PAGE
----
.

      MVII #@@cont, R0
      MVO  R0,    $100
      SWAP R0
      MVO  R0,    $101
      EIS
      DECR PC
@@cont:
      DIS
      MVII #STACK,  R6
      MVII #_pal1,  R0
      ; ... continue initialization with PAL/NTSC check.

.

This would ensure you reset the stack when you hit that first interrupt, so it doesn't matter if it starts with a double dispatch.

 

Isn't that what CART.MAC does? For what it's worth, I always thought this was a good thing to do anyway during boot up since the whole point is to take over command from the EXEC.

 

-dZ.

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I suppose I should add an explicit INTV88 mode switch to jzIntv?

 

You can fake it right now by appending 8K bytes of 0xFF to an Intellivision 1 EXEC.

 

Quite possibly. If not, we just need to keep programmers in the loop on the EXEC hack. While there's not a huge practical need to do what I'm going, there IS the possibility of developing games for the INTV88 boards, if there are enough of them around. From what I've seen, someone could simply code for the Tutorvision and jam the WBEXEC onto the resulting ROM, but it'd still be nice to be able to test against both. Very cool that you've got a workaround in the meantime, much appreciated!

 

Also appreciated is the level of detail you've put into analyzing this so far. We'll have to get Sir Nanochess to chime in on the PAL/NTSC detection. I've already pointed out a bug in the latest IntyBASIC, so if he's fixing that, he may want to fix this at the same time. I have no idea what kinds of side effects these changes could have, but I'm happy to muck up my own prologue.asm and see what happens.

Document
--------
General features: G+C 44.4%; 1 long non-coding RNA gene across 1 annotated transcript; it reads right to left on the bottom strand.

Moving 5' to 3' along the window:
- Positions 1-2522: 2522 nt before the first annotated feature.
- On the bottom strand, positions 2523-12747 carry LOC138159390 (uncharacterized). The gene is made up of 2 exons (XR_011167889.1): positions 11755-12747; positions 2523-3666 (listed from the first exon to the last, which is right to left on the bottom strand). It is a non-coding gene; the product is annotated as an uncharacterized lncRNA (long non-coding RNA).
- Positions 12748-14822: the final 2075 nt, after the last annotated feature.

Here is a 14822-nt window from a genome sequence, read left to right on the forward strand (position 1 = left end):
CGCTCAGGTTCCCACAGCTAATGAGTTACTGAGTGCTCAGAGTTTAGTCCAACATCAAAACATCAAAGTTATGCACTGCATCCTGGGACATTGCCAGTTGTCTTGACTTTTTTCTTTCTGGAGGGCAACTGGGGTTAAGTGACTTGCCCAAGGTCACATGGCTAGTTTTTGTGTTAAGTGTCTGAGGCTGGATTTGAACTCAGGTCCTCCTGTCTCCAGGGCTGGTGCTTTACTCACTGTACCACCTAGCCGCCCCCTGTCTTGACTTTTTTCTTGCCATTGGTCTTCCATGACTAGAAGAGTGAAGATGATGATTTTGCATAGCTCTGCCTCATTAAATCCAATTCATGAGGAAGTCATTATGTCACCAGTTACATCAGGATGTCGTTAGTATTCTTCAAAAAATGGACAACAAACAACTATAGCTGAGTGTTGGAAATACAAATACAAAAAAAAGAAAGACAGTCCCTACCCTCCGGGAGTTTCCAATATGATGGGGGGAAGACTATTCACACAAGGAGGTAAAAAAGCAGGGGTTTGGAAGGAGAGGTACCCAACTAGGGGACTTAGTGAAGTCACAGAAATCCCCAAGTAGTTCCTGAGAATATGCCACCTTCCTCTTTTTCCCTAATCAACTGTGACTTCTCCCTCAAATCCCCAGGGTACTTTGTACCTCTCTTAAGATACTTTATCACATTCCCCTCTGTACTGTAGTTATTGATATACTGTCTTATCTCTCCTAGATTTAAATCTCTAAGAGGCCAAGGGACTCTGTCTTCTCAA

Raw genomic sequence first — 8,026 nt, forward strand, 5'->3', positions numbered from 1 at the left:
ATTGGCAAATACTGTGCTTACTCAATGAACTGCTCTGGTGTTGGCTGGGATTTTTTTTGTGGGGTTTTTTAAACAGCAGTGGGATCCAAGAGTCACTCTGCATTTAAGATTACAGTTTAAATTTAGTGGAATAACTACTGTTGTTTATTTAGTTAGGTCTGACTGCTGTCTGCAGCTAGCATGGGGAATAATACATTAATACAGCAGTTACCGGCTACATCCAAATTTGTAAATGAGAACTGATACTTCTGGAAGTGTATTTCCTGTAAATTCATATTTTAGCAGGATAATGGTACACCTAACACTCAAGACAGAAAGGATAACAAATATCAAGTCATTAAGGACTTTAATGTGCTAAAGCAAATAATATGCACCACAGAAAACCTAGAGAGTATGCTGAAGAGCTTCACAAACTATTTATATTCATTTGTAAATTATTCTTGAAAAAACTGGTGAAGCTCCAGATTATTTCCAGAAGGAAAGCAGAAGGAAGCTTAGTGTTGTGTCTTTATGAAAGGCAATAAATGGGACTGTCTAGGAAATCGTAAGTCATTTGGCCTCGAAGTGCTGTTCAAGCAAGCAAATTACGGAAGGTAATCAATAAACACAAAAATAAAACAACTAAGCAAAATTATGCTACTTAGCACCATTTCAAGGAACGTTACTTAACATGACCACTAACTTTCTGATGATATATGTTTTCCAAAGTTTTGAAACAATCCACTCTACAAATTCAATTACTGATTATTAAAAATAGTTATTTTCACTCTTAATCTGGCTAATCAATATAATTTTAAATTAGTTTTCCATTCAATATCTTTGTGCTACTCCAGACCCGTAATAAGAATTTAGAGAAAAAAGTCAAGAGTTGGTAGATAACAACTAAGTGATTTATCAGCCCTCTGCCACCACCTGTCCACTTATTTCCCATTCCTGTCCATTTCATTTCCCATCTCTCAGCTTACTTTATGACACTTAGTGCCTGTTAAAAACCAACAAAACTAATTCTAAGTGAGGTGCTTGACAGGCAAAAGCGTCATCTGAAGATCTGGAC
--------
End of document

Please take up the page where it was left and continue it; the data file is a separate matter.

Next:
One thing though - on your INTV88, my program also detected the Tutorvision EXEC. Is that actually true, or did I mess something up? I wasn't aware of a "full" TutorPro being found yet.

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One thing though - on your INTV88, my program also detected the Tutorvision EXEC. Is that actually true, or did I mess something up? I wasn't aware of a "full" TutorPro being found yet.

 

Your code is operating correctly.

 

FWIW, it's possible to make an INTV88 that lacks WBEXEC behave like a TutorPro w/ WBEXEC if you know what you're doing.

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Your code is operating correctly.

 

FWIW, it's possible to make an INTV88 that lacks WBEXEC behave like a TutorPro w/ WBEXEC if you know what you're doing.

 

Very very cool. I have a dozen or so consoles but nothing from 1988 onwards, so I can't test this myself. It *should* work on Lathe26's mostly-Tutorvision too. Maybe we'll find a few more in the wild this way.